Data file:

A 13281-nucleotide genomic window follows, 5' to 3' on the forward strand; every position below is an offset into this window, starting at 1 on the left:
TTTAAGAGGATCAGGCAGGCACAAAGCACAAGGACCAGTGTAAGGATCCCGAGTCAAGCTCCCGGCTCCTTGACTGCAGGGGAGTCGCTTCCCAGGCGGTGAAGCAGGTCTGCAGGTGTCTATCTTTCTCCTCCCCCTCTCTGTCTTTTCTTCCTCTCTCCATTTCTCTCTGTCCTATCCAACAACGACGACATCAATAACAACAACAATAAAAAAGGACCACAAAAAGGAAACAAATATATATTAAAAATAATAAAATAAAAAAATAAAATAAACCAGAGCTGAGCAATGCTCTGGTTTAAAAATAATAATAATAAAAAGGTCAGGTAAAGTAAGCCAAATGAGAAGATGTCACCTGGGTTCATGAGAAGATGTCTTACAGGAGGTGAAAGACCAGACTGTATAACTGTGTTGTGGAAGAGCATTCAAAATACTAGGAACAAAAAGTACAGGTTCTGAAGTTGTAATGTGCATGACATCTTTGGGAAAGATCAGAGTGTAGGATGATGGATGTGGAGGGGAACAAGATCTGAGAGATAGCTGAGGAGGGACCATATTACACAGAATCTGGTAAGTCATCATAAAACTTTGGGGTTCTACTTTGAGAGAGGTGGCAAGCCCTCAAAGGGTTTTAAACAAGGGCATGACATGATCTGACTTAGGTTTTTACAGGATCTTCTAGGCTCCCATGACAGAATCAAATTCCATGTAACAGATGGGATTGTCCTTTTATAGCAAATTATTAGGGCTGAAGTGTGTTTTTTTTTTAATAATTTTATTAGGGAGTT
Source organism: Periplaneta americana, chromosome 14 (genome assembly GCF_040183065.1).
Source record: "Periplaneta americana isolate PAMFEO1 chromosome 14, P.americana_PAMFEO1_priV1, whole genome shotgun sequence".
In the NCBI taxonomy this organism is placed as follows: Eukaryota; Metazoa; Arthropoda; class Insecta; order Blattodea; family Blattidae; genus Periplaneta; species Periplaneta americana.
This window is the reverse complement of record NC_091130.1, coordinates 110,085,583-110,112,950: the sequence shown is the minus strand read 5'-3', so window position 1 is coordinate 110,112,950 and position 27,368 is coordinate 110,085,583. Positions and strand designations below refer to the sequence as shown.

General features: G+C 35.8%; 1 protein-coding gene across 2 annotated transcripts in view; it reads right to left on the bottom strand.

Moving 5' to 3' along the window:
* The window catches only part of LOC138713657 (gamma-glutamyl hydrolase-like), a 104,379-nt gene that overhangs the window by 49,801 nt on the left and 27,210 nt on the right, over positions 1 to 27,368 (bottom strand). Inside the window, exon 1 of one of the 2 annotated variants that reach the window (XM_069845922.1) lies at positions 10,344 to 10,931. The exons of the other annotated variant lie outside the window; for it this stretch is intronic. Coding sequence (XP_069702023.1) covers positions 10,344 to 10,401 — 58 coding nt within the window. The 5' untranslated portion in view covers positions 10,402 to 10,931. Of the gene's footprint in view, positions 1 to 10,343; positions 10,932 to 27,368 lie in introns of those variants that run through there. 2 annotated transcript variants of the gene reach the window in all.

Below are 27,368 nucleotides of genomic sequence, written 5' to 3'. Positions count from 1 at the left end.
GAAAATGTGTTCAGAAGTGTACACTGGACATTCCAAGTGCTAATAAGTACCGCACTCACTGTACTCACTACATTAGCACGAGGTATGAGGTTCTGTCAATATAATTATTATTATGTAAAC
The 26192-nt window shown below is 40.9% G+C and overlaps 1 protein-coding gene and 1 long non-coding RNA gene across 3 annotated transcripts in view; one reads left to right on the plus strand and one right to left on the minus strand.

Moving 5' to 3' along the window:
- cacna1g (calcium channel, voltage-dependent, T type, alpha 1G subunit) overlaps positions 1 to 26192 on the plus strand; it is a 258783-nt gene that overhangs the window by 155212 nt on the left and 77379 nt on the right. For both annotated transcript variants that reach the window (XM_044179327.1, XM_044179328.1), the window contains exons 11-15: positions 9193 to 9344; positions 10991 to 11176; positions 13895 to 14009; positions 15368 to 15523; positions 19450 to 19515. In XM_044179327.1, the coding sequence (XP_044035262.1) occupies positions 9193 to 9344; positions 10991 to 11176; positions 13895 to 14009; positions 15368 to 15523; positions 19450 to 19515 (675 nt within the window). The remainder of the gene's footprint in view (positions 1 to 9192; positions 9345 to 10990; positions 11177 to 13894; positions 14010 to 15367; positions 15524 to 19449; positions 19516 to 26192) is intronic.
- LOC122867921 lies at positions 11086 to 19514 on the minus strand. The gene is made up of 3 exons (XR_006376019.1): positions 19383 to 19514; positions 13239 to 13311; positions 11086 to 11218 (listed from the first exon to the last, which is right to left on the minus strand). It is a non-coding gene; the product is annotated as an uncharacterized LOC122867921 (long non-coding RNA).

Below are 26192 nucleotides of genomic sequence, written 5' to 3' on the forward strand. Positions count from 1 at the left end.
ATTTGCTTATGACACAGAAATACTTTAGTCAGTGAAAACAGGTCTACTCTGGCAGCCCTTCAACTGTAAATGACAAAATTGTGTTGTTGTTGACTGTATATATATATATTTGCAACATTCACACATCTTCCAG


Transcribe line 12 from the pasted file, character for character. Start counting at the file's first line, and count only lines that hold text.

The 26192-nt window shown below is 40.9% G+C and overlaps 1 protein-coding gene and 1 long non-coding RNA gene across 3 annotated transcripts in view; one reads left to right on the plus strand and one right to left on the minus strand.